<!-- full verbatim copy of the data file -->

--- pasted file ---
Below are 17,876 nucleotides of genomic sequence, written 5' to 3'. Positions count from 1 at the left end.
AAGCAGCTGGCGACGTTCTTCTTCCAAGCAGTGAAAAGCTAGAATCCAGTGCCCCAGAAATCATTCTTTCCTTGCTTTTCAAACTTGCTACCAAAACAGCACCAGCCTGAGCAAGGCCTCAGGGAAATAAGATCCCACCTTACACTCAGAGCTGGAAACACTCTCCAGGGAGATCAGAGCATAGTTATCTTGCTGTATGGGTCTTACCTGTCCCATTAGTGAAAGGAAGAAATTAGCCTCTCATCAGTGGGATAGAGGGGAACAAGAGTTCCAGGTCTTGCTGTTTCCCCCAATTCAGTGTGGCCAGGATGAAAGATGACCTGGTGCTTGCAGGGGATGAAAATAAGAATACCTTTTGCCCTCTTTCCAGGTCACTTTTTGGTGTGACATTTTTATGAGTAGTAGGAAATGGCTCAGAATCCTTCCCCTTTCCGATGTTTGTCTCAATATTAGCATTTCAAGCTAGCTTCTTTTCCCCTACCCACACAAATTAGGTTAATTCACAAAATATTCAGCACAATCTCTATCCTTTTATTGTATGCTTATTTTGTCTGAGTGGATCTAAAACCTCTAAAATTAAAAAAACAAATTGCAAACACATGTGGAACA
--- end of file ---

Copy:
Below are 17,876 nucleotides of genomic sequence, written 5' to 3'. Positions count from 1 at the left end.
AAGCAGCTGGCGACGTTCTTCTTCCAAGCAGTGAAAAGCTAGAATCCAGTGCCCCAGAAATCATTCTTTCCTTGCTTTTCAAACTTGCTACCAAAACAGCACCAGCCTGAGCAAGGCCTCAGGGAAATAAGATCCCACCTTACACTCAGAGCTGGAAACACTCTCCAGGGAGATCAGAGCATAGTTATCTTGCTGTATGGGTCTTACCTGTCCCATTAGTGAAAGGAAGAAATTAGCCTCTCATCAGTGGGATAGAGGGGAACAAGAGTTCCAGGTCTTGCTGTTTCCCCCAATTCAGTGTGGCCAGGATGAAAGATGACCTGGTGCTTGCAGGGGATGAAAATAAGAATACCTTTTGCCCTCTTTCCAGGTCACTTTTTGGTGTGACATTTTTATGAGTAGTAGGAAATGGCTCAGAATCCTTCCCCTTTCCGATGTTTGTCTCAATATTAGCATTTCAAGCTAGCTTCTTTTCCCCTACCCACACAAATTAGGTTAATTCACAAAATATTCAGCACAATCTCTATCCTTTTATTGTATGCTTATTTTGTCTGAGTGGATCTAAAACCTCTAAAATTAAAAAAACAAATTGCAAACACATGTGGAACA